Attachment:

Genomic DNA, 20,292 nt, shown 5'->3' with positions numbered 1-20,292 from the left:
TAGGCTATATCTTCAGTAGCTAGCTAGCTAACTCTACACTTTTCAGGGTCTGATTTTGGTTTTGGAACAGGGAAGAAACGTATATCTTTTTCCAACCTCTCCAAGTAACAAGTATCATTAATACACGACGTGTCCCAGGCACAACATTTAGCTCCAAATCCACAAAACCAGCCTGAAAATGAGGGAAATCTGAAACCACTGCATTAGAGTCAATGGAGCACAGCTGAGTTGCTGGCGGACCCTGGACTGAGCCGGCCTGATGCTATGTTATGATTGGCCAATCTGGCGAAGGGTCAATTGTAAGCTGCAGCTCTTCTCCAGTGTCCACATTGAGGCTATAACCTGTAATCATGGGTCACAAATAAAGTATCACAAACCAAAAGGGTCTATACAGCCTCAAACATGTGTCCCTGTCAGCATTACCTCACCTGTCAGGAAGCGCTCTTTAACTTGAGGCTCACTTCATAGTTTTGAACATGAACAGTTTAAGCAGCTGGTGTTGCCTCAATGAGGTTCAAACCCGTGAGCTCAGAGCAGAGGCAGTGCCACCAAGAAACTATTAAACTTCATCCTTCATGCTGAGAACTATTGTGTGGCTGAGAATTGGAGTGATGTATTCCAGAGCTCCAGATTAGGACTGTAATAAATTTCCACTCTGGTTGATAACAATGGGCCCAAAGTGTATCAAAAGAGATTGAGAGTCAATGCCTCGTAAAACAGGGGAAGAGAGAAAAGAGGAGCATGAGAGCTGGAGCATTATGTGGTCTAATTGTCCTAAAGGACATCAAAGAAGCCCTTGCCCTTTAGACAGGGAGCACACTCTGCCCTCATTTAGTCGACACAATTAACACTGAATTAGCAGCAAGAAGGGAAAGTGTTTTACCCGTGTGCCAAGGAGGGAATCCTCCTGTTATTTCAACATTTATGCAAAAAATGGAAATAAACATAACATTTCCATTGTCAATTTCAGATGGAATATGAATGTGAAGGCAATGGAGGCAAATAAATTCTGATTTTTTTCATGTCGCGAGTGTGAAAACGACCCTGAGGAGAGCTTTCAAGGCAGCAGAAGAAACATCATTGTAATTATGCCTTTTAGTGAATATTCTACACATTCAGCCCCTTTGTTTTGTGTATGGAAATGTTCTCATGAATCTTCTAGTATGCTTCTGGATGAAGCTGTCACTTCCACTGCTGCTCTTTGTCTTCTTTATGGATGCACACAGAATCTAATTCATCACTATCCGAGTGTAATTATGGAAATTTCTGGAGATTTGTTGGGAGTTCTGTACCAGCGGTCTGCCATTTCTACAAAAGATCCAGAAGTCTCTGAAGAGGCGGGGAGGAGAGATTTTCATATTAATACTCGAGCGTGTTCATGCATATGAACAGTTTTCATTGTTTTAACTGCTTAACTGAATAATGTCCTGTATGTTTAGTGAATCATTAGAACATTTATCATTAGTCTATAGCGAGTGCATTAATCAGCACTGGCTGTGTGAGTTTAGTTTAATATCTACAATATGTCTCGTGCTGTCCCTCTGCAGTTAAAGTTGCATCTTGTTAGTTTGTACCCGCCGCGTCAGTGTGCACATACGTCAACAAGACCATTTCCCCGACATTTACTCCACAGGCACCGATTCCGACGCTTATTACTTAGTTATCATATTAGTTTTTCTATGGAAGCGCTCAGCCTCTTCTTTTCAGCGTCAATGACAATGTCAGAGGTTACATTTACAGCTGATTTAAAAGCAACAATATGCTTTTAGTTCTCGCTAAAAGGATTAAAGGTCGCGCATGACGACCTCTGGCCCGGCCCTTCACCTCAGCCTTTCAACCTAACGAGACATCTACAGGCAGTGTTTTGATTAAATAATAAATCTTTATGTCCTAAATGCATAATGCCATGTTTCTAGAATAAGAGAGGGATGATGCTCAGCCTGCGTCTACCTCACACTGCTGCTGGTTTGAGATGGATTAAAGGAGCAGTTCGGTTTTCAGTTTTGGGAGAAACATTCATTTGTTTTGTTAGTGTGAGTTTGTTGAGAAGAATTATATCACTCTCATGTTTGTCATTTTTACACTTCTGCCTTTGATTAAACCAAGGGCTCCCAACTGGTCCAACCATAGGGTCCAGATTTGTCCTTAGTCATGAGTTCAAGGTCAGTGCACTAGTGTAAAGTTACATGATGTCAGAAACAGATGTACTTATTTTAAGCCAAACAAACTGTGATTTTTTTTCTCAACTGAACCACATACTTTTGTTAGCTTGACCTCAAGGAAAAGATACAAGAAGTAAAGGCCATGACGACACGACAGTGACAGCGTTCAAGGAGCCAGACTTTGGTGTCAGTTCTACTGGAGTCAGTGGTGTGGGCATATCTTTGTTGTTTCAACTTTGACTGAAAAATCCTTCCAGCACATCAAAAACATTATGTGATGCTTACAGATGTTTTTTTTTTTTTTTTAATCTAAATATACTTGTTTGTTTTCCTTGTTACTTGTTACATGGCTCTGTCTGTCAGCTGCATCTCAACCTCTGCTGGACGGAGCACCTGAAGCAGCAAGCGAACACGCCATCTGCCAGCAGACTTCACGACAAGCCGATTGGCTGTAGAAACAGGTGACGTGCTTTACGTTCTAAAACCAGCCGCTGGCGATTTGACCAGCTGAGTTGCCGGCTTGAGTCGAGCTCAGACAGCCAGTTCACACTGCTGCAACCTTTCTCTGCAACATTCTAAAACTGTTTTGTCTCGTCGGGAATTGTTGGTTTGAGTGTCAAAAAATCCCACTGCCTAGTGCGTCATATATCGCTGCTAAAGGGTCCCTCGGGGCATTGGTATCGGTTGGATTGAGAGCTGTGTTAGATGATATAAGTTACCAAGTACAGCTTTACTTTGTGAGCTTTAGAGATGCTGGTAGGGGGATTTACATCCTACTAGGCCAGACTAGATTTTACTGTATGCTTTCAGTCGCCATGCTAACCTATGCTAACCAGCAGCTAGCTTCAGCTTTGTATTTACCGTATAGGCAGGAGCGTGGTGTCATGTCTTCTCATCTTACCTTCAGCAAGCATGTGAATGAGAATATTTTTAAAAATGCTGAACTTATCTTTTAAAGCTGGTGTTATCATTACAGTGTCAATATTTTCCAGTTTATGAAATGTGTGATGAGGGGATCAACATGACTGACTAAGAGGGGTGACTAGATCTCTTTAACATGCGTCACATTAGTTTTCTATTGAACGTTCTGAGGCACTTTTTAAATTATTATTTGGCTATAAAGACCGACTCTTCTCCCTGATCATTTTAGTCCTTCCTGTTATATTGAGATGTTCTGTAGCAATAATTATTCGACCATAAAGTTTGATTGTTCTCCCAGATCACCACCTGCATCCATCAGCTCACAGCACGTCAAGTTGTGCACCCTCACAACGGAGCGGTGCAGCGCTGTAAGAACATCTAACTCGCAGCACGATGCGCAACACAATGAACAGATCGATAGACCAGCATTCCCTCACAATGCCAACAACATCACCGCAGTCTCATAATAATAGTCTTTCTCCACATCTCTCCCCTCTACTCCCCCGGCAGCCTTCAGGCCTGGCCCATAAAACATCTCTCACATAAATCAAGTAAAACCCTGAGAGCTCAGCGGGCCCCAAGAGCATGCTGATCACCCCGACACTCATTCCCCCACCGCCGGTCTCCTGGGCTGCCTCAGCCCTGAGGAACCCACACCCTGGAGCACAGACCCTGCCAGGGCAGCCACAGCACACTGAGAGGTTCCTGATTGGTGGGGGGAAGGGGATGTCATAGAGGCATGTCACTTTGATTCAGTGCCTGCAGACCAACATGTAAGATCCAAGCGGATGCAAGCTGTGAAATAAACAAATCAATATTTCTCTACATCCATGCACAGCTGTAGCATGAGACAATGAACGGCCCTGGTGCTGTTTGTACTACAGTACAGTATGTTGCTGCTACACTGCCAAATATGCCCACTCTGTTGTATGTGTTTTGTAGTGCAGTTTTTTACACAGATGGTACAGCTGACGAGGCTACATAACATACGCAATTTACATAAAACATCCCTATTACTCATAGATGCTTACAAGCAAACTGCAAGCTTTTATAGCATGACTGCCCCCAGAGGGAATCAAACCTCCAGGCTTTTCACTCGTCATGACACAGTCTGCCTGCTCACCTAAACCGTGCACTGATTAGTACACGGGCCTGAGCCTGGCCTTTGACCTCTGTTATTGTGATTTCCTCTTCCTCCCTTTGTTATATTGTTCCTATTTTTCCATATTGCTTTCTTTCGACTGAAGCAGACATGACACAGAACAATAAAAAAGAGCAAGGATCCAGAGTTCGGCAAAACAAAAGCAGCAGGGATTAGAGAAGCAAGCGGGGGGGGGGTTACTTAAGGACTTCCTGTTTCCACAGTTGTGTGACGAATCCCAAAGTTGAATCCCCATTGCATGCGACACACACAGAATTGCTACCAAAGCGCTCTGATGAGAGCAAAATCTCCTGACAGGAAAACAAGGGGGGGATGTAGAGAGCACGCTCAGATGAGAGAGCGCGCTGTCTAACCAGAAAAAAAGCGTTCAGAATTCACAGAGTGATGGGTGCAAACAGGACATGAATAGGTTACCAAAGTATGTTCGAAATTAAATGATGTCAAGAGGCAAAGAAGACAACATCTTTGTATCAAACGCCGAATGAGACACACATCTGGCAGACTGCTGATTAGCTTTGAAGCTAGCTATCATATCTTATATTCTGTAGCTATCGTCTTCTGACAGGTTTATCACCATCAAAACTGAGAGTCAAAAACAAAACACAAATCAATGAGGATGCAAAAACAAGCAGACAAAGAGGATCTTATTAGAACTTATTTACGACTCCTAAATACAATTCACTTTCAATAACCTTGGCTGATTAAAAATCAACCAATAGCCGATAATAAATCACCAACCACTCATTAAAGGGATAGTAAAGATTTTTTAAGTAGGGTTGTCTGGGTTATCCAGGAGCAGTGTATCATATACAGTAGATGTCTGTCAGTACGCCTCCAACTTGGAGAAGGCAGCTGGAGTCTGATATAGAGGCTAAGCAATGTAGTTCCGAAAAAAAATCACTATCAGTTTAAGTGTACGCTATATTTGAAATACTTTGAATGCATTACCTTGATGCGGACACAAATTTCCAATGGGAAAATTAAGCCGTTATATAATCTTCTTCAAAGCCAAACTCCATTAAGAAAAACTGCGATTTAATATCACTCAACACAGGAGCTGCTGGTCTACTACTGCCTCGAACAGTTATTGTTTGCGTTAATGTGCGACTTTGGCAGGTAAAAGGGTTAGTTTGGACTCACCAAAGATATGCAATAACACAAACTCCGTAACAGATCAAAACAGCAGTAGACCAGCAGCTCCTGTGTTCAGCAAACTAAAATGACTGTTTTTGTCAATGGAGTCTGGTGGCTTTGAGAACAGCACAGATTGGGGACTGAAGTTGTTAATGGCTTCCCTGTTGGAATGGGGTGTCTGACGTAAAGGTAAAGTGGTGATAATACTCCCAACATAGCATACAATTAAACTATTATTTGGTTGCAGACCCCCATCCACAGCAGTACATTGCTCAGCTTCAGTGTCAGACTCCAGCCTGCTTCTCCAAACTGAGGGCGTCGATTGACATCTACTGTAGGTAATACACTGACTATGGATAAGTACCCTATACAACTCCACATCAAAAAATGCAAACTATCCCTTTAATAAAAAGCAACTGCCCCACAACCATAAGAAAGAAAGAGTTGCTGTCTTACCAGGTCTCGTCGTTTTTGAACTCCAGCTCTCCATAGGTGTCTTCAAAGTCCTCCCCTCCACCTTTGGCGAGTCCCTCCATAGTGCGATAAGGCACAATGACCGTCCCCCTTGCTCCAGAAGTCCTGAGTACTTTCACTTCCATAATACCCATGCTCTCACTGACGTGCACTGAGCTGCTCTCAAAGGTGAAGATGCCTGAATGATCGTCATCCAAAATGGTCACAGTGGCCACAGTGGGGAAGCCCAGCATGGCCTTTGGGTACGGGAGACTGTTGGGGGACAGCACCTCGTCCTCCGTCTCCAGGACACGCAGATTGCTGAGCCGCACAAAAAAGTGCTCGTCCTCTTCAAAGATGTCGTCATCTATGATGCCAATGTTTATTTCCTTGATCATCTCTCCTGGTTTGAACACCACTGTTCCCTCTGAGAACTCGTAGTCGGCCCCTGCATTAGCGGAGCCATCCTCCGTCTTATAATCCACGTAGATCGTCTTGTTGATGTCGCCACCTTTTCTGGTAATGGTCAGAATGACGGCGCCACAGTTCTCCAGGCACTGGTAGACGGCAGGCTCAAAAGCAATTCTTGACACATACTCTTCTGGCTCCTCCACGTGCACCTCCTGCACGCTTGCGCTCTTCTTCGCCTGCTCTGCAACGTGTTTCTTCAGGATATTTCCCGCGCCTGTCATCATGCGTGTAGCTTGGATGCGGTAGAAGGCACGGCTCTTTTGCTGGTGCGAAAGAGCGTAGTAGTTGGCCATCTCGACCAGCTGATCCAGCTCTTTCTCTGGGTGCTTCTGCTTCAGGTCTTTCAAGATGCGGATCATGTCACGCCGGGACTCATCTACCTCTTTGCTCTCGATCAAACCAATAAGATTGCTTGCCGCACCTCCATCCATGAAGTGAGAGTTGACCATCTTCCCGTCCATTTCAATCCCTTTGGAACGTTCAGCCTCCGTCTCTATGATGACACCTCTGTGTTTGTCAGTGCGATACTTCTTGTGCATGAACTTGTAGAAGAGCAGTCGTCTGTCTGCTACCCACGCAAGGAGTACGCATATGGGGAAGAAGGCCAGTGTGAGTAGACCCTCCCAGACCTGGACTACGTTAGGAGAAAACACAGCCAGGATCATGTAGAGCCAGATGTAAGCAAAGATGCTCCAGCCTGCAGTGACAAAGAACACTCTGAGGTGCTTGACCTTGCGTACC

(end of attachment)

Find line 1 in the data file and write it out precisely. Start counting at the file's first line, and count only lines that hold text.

Genomic DNA, 20,292 nt, shown 5'->3' with positions numbered 1-20,292 from the left: